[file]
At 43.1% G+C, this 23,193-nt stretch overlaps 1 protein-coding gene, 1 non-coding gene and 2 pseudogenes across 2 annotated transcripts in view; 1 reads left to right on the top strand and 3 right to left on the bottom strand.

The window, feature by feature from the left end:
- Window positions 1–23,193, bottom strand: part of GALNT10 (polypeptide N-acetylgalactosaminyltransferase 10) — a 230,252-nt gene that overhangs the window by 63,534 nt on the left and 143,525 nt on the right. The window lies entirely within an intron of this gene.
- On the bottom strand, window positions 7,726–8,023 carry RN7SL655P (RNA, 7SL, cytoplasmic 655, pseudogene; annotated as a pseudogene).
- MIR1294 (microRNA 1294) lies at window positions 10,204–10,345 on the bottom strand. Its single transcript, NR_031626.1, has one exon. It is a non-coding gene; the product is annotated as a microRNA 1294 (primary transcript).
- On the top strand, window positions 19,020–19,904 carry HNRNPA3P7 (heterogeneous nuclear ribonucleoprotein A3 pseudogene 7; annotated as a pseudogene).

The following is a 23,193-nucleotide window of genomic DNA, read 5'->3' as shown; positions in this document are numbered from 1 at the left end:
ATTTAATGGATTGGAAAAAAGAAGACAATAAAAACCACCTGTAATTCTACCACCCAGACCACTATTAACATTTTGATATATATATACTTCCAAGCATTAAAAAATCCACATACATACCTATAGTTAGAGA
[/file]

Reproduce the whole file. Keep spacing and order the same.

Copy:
At 43.1% G+C, this 23,193-nt stretch overlaps 1 protein-coding gene, 1 non-coding gene and 2 pseudogenes across 2 annotated transcripts in view; 1 reads left to right on the top strand and 3 right to left on the bottom strand.

The window, feature by feature from the left end:
- Window positions 1–23,193, bottom strand: part of GALNT10 (polypeptide N-acetylgalactosaminyltransferase 10) — a 230,252-nt gene that overhangs the window by 63,534 nt on the left and 143,525 nt on the right. The window lies entirely within an intron of this gene.
- On the bottom strand, window positions 7,726–8,023 carry RN7SL655P (RNA, 7SL, cytoplasmic 655, pseudogene; annotated as a pseudogene).
- MIR1294 (microRNA 1294) lies at window positions 10,204–10,345 on the bottom strand. Its single transcript, NR_031626.1, has one exon. It is a non-coding gene; the product is annotated as a microRNA 1294 (primary transcript).
- On the top strand, window positions 19,020–19,904 carry HNRNPA3P7 (heterogeneous nuclear ribonucleoprotein A3 pseudogene 7; annotated as a pseudogene).

The following is a 23,193-nucleotide window of genomic DNA, read 5'->3' as shown; positions in this document are numbered from 1 at the left end:
ATTTAATGGATTGGAAAAAAGAAGACAATAAAAACCACCTGTAATTCTACCACCCAGACCACTATTAACATTTTGATATATATATACTTCCAAGCATTAAAAAATCCACATACATACCTATAGTTAGAGA